The Ministry of Training, Colleges and Universities (MTCU), defines Experiential Learning (MTCU, 2017) as: ‘hands-on learning in a real or simulated workplace that helps prepare students for the transition to work’.
Experiential learning is a broader term that incorporates work-integrated learning. Work-integrated learning has been defined as:
a model and process of curricular experiential education which formally and intentionally integrates a student’s academic studies within a workplace or practice setting. WIL experiences include an engaged partnership of at least: an academic institution, a host organization, and a student. WIL can occur at the course or program level and includes the development of learning outcomes related to employability, personal agency and lifelong learning (CEWIL, 2018)
To ensure that experiential learning is grounded by informed practice, Durham College aligns to the MTCU guiding principles for what constitutes an experiential experience. MTCU has not mandated definitions for experiential education, however all experiential learning experiences are required to meet guiding principles for what would be considered an EL opportunity, these include:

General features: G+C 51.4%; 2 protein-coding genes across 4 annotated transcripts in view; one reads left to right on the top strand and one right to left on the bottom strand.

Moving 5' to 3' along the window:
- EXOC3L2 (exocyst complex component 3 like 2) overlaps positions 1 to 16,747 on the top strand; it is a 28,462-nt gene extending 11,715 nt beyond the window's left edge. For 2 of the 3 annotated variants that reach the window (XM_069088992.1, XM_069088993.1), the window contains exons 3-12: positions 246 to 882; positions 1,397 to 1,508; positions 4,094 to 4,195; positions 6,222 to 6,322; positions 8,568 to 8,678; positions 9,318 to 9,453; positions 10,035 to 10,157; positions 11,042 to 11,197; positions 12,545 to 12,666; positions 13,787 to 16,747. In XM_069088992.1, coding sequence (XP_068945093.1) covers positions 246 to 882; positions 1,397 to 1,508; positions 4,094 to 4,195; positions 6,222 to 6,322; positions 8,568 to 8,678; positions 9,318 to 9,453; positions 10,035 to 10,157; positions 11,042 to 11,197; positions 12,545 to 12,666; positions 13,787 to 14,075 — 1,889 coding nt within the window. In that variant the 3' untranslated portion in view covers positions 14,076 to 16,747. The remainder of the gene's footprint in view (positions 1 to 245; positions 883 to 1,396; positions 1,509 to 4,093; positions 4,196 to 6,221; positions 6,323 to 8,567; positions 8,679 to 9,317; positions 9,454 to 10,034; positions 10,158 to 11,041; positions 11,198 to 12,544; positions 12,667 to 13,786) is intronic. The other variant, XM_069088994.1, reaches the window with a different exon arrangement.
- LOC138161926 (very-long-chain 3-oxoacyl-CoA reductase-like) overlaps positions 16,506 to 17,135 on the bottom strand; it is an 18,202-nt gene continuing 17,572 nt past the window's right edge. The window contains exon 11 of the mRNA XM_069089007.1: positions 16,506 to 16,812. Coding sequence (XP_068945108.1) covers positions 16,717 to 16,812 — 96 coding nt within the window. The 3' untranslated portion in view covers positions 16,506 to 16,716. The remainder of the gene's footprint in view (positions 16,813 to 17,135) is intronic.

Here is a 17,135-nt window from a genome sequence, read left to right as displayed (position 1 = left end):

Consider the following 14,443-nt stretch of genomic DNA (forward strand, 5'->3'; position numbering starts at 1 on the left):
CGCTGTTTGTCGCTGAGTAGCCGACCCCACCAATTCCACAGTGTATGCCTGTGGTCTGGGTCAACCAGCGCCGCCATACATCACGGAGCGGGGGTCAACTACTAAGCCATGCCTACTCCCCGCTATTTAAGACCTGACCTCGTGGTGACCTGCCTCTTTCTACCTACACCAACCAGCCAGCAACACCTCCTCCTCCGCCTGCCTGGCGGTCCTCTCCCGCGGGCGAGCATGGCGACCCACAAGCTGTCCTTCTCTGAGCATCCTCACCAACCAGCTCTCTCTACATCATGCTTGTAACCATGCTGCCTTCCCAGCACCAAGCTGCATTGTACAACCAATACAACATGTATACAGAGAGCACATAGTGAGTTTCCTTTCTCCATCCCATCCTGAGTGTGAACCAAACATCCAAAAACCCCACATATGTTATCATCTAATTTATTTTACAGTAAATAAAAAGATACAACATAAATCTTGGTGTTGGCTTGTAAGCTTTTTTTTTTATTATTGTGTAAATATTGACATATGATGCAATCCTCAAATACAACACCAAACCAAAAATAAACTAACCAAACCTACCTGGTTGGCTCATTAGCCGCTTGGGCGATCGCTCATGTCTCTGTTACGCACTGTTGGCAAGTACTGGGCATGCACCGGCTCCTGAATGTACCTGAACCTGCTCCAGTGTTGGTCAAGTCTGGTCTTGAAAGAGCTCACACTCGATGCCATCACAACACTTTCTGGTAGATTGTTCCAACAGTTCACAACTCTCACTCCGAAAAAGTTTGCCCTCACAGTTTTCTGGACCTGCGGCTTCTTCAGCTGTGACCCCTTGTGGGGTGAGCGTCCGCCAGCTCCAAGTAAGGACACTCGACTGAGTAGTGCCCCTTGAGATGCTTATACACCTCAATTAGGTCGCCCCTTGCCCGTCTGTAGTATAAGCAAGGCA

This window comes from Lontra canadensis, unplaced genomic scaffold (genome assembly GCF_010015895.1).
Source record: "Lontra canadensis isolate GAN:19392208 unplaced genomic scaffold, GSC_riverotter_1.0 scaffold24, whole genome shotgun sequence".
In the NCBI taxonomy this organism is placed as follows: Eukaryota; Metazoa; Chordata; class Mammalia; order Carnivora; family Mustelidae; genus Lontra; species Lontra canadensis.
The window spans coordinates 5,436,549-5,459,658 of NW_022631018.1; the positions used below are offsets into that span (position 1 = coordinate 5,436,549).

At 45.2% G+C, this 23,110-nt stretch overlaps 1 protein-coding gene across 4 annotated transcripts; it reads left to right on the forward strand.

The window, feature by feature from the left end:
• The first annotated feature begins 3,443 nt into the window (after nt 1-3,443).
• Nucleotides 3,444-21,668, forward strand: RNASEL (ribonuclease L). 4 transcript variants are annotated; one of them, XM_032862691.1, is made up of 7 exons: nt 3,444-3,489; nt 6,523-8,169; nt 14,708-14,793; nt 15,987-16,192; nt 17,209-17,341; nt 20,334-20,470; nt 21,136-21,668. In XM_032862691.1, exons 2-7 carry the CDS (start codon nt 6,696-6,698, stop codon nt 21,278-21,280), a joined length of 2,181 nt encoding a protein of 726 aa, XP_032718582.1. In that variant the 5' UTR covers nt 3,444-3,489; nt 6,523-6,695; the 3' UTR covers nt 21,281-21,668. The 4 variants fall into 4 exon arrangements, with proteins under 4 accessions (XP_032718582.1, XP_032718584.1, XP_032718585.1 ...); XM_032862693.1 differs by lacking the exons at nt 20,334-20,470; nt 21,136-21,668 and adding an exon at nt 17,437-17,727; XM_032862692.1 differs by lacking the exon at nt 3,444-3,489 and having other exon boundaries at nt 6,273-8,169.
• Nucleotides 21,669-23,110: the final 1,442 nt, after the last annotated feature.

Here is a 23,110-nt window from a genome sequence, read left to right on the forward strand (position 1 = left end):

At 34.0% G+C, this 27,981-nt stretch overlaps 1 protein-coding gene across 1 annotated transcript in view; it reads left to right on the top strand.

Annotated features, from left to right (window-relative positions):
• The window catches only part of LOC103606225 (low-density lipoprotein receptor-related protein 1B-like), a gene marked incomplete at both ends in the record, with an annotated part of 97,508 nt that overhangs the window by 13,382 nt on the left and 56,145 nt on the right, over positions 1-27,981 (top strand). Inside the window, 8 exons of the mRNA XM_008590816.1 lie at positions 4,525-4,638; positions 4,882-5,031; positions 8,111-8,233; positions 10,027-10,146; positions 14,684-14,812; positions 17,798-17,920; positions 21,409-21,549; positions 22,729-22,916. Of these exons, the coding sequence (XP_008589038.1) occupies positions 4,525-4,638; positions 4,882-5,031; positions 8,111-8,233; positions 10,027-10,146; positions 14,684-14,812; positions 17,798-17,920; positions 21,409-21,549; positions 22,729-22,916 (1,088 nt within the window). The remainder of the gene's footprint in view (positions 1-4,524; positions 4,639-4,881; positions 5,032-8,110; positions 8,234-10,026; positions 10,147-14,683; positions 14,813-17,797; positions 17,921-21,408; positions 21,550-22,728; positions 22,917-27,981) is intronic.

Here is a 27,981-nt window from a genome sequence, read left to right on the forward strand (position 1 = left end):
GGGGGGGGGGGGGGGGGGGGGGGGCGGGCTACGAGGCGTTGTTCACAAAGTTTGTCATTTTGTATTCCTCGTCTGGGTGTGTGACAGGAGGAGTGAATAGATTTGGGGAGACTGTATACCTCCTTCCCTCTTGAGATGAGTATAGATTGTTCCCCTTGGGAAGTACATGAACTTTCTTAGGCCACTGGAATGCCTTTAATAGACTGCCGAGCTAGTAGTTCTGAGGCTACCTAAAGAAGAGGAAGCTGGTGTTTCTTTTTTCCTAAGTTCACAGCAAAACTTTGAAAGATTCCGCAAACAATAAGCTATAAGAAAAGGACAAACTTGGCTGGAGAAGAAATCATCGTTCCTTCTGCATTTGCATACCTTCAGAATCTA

- The student is in a workplace or simulate workplace.
- The student is exposed to authentic demands that improve their employability, interpersonal skills, and transition to the workforce.
- The experience is structured with purposeful and meaningful activities
- The student applies university or college program knowledge and/or essential employability skills.
- The experience includes student self-assessment and evaluation of the student's performance and learning outcomes by the employer and/or university/college.
- The experience counts towards course credit or credential completion OR is formally recognized by the college or university as meeting the five criteria above.
Retrieved from: http://www.tcu.gov.on.ca/pepg/programs/careerread yfund.html
Retrieved from: https://www.cewilcanada.ca/_Library/Rebrand_CEWIL/WIL-Def-Final.pd